Yet we, representing a body of men and women who are in close touch with the people and are conversant with their everyday life, unhesitatingly assert that the picture of India which emerges from Miss Mayo’s book is untrue to the facts and unjust to the people of India. . . . Beauty and culture, kindness and charm, religion and piety are to be found alike among the highest and the humblest. Miss Mayo leaves no room for these in her picture. ... If this unsympathetic recital of evils, which are deep-seated enough, but not universal, as the book seems to imply, leads to despair of any progress or to embitterment of the relationship between the Indians and Europeans or to any weakening of the joint efforts being made for the betterment of the people of India, the result will be disastrous to both India and the West. We have faith in India and India’s future. We have faith that she will be able, strengthened by the spirit of God, to obtain deliverance from these evils. We earnestly desire that East and W est should coöperate to this end in a spirit of love and understanding. Our fear is that this book may, by its lack of understanding, its exaggeration, and its unfairness, make such coöperation more difficult for both sides.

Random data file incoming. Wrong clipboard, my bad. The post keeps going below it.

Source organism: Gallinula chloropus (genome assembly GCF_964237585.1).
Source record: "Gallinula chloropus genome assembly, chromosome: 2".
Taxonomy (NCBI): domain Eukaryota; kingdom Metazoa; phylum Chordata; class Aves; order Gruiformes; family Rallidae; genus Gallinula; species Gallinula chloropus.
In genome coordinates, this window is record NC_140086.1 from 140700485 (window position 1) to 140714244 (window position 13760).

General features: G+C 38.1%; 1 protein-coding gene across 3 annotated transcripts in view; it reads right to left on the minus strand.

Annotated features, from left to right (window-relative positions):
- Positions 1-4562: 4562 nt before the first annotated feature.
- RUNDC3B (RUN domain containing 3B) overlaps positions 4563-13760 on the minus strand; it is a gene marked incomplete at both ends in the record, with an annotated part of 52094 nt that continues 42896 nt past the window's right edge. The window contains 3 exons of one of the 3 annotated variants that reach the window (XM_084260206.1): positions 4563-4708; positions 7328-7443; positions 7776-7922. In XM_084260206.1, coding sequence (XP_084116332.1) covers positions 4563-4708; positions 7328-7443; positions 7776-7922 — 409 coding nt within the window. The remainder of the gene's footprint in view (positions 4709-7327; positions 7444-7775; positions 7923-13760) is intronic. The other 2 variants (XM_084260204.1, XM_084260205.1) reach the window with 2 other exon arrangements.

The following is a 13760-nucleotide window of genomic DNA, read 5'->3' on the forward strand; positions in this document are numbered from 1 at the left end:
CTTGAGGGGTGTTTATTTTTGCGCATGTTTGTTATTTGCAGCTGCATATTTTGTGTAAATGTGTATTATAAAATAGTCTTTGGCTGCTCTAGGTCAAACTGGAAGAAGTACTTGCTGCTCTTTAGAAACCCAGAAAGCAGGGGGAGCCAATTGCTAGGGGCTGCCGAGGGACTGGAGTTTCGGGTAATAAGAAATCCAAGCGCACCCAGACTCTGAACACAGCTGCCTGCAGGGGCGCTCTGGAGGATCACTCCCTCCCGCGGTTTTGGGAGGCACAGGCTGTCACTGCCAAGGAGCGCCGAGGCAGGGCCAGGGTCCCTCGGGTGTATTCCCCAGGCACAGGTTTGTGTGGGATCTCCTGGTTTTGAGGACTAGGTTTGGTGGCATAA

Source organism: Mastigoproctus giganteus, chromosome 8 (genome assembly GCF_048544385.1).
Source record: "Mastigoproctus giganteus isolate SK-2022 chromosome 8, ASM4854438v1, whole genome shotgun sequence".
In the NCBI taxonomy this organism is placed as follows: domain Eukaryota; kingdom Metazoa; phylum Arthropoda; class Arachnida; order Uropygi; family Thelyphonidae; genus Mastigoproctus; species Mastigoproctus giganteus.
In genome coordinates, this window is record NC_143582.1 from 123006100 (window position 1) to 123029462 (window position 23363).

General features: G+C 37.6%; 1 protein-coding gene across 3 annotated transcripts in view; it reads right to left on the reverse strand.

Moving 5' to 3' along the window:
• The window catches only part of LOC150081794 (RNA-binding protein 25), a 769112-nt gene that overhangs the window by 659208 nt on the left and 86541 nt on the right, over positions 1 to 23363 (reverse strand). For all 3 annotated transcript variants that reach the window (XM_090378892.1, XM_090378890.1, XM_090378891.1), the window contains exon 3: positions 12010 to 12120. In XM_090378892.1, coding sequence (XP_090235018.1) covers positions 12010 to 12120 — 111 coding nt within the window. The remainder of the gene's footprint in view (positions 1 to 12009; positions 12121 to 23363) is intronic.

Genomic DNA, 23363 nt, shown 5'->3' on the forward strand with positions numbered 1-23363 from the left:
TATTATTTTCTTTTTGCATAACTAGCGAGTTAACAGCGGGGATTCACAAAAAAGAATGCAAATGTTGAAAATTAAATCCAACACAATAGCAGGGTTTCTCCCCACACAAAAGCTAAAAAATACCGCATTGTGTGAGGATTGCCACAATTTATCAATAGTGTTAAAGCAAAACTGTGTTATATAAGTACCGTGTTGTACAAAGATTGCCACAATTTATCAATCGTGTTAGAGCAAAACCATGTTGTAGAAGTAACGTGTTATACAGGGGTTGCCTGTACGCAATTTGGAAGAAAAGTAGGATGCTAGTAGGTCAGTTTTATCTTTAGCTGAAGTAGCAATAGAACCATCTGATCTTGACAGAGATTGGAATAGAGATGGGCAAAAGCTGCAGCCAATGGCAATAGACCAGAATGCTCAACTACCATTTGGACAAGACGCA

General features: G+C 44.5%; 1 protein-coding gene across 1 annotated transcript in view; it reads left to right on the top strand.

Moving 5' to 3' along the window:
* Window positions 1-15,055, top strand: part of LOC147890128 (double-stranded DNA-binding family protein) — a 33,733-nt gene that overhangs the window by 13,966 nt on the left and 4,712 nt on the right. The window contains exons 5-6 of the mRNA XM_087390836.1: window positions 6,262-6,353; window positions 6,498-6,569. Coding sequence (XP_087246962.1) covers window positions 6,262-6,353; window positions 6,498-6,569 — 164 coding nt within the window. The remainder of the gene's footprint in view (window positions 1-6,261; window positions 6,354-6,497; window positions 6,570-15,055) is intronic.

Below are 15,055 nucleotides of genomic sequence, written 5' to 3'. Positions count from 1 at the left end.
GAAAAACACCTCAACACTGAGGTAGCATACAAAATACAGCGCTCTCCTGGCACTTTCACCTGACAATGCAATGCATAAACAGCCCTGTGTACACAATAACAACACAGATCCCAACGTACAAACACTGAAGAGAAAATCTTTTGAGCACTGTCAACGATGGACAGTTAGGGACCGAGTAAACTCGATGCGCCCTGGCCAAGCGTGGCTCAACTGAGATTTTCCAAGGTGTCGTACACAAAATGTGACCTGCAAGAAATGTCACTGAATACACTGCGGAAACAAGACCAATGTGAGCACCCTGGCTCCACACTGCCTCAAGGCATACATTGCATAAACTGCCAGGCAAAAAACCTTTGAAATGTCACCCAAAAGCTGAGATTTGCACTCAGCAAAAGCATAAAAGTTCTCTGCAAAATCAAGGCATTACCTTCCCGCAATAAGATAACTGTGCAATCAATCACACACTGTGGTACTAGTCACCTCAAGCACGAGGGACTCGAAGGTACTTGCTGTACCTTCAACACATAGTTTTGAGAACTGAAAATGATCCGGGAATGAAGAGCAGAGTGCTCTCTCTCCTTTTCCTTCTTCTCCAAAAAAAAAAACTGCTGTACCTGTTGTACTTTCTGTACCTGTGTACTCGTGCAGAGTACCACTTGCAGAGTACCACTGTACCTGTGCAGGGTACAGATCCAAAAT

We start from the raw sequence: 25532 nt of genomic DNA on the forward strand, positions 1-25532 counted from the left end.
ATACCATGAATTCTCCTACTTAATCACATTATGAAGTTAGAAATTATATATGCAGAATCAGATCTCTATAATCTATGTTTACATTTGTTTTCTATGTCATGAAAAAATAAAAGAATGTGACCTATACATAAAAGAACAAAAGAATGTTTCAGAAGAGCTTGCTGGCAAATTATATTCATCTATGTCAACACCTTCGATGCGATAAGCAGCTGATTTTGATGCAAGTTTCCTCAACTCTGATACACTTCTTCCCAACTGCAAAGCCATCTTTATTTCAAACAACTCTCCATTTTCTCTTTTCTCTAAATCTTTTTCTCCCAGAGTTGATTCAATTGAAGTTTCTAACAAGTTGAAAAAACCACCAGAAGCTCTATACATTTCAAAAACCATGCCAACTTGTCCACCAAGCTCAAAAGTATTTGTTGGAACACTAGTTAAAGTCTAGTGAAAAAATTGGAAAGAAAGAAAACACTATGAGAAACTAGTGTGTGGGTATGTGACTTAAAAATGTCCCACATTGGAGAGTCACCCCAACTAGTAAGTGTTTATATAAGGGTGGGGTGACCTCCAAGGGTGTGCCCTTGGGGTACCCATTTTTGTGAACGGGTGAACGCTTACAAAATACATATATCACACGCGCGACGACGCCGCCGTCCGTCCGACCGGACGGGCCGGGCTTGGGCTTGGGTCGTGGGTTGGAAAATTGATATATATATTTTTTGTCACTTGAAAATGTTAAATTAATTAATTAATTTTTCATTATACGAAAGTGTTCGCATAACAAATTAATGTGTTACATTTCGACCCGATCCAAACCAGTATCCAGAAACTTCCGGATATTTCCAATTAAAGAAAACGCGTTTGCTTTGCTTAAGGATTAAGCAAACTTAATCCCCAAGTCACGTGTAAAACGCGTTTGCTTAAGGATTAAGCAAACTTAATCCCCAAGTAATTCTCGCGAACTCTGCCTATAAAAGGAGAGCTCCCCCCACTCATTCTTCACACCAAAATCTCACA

I will cite only one more opinion. It is that of the acknowledged leader of the Social Reform Movement in India, Mr. K. Natarajan, editor of the Indian Social Reformer. Those of us who have worked with him or followed his work for a generation know him as a strong fighter for truth and progress, a man of great understanding and balance, and a consistent promoter of the cause of Indian womanhood. That an author should think of studying the condition of Indian women without consulting Mr. Natarajan is itself a remarkable fact. In spite of Miss Mayo’s generalizations about the Indian disregard for truth, I scarcely think that Mr. Natarajan’s integrity will be questioned. It is the effect of Mother India on this man that is to me most interesting. Because he thought that it was calculated to injure the cause of social progress in India he devoted a long series of careful articles to it. In these articles he points out such errors as the inexexcusable misrepresentation of the position of Rabindranath Tagore, the misquotation of Gandhi and Miss Bose, and the general unreliability of certain evidence and stories; but most of all he controverts by figures and facts the picture of India as dying of sexual corruption.